Spring Newsletter 2024

Feb 19, 2024 | Monthly Newsletters

A look into the tax crystal ball

With a General Election due by January 2025 at the latest, we may have three major ‘fiscal events’ this year: The Budget on 6 March, an early Autumn Statement (possibly in September) and (assuming the Election is in the autumn) a post-Election Budget in November or December. What tax changes might be announced and how might they affect you?

Having cut National Insurance Contributions (NICs) in the 2023 Autumn Statement, the Chancellor and Prime Minister have made it clear that we should expect further tax reductions in the March Budget. The options likely to generate the most political benefit are probably any combination of a cut in the basic rate of tax to 19%, a further reduction in NICs or the unfreezing of the higher rate tax threshold (which has been £50,270 for several years, bringing more and more people into the 40% tax bracket as earnings rise). There has also been talk of changing how the High-Income Child Benefit Charge (HICBC) works, so that fewer people with young children will suffer this additional tax charge.

Given the state of the public finances (which has caused the International Monetary Fund to say that tax cuts are not really affordable at the moment), we may find that there are tax cuts announced but that they are delayed a year in their implementation.

The contents of any post-Election Budget will obviously depend not only on the economic circumstances at the time but also which party is in power. Labour has indicated that it does not intend to raise the main tax rates on income, but may make major reforms to the capital taxes (and in the process increase the tax collected). Either party could follow in the footsteps of George Osborne in 2015, when he raised extra revenue without raising any of the rates of income tax or NICs. This was done by making changes such as restricting top rate tax relief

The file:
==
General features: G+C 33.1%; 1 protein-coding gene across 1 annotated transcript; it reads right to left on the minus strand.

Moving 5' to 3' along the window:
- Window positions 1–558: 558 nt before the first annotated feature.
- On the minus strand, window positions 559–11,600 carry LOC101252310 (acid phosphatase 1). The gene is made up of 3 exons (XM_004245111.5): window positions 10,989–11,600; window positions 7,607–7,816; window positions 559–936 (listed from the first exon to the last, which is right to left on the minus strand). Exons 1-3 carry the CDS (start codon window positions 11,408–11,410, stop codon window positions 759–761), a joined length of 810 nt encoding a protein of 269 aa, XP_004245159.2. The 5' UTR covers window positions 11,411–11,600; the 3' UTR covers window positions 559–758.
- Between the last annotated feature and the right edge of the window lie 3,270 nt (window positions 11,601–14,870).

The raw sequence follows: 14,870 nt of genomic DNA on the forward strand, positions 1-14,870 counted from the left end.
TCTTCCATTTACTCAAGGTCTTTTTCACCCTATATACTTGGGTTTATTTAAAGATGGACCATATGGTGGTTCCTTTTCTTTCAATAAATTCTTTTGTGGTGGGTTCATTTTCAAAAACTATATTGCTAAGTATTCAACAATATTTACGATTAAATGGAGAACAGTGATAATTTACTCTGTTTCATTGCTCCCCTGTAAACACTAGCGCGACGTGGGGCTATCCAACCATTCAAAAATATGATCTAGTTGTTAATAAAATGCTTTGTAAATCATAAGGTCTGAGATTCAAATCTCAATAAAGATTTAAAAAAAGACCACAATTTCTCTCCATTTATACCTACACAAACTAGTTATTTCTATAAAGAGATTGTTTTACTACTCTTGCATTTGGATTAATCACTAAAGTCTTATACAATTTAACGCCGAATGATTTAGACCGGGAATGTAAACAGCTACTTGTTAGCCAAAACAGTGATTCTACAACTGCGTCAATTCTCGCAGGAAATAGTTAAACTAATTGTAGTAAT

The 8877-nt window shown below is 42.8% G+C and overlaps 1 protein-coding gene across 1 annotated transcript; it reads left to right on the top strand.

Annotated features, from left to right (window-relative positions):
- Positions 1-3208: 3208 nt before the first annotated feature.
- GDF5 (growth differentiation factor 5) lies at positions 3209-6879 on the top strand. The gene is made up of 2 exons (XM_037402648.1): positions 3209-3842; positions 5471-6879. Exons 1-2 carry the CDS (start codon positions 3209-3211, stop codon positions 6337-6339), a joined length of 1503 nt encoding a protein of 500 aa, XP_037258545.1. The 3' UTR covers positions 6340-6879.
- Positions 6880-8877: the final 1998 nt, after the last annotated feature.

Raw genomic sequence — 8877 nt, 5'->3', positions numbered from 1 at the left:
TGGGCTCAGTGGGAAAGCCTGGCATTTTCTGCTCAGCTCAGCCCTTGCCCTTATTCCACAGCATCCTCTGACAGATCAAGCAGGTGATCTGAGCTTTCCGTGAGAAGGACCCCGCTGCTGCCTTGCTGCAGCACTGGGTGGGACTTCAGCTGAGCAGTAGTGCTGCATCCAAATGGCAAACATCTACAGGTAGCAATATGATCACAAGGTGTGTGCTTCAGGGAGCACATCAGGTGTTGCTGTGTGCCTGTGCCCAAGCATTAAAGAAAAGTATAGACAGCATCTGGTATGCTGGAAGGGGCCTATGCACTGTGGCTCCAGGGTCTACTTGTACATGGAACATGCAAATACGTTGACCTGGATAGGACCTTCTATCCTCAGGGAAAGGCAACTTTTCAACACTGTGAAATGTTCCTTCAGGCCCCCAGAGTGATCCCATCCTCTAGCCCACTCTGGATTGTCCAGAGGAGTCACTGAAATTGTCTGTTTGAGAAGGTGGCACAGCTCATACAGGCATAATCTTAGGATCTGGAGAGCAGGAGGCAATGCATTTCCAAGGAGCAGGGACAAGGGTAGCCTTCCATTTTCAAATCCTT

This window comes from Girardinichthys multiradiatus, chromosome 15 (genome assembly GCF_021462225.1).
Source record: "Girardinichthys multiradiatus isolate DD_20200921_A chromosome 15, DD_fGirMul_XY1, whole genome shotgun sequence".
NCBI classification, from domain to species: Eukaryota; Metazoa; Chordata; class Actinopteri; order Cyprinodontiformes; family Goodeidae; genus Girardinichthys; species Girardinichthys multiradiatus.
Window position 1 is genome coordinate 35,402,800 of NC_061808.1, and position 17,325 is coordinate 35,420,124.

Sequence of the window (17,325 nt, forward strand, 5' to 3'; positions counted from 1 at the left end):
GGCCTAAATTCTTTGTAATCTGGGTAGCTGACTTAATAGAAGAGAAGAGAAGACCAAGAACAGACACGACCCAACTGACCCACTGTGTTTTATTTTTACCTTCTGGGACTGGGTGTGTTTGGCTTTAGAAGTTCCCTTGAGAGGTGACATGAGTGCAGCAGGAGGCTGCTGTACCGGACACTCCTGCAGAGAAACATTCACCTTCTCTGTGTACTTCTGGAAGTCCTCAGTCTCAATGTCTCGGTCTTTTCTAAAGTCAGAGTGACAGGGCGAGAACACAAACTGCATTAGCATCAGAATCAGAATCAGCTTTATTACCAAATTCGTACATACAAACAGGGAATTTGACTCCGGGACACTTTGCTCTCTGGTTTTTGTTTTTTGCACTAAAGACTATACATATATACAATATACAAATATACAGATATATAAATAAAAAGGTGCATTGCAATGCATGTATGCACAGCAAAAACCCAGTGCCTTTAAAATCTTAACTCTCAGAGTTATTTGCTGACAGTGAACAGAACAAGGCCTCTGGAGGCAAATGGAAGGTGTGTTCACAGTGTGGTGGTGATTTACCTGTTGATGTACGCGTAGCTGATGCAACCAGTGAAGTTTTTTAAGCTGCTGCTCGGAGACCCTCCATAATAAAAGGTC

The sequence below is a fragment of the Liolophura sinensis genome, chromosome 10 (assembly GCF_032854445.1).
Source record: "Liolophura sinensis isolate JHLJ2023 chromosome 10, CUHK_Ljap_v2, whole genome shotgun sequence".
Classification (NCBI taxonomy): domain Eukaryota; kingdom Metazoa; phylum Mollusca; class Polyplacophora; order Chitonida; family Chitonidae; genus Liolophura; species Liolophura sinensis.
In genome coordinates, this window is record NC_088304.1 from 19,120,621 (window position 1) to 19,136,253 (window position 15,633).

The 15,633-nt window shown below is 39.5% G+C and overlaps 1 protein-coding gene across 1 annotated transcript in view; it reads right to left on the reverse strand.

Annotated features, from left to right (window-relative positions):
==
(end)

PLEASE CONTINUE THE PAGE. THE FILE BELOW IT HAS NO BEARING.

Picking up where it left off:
on pension contributions, restricting tax relief on finance costs for residential landlords and increasing the tax rates on dividends. Jeremy Hunt has already effectively done the latter by cutting the dividend allowance from £2,000 to £500 (which is the new figure for 2024/25).

Scotland has different tax rates and bands for non-savings, non-dividend income (e.g. employment income, business profits, rental income and pension income). The Scottish Budget has already taken place. Among the measures announced for 2024/25 were:

  • A new ‘advanced’ tax rate of 45% that will apply to income between £75,000 and £125,140.
  • The top rate of tax (that applies above £125,140) will be increased to 48% (from 47%).
  • The 19% starter, 20% basic, 21% intermediate and 42% higher rates will be unchanged, along with the higher rate threshold (which is frozen at £43,662, significantly lower than the £50,270 that applies in the rest of the UK).

In this newsletter, we make you aware of recent developments that may affect you or your business, irrespective of the tax uncertainties mentioned above. These include the new National Minimum Wage rates, when it might be worth appealing against penalties for failure to pay the HICBC and (believe it or not) how the VAT rules distinguish between biscuits wholly or partly covered with chocolate and other biscuits! Other topics include a discussion of the VAT rules for cars and how a recent case has clarified the manner in which the Capital Gains Tax (CGT) main residence exemption works when you buy a residence, knock it down and then live in the replacement residence you have built.

It should be an interesting year ahead as far as tax is concerned. We will be here to help you navigate any changes announced, so please contact us if you need further guidance, particularly on topics in this newsletter.

Cars for business: VAT issues

In our Autumn 2023 Newsletter, we covered a number of the tax issues associated with business cars, such as capital allowances and employee benefits. As promised, we now highlight some of the key VAT points of which to be aware.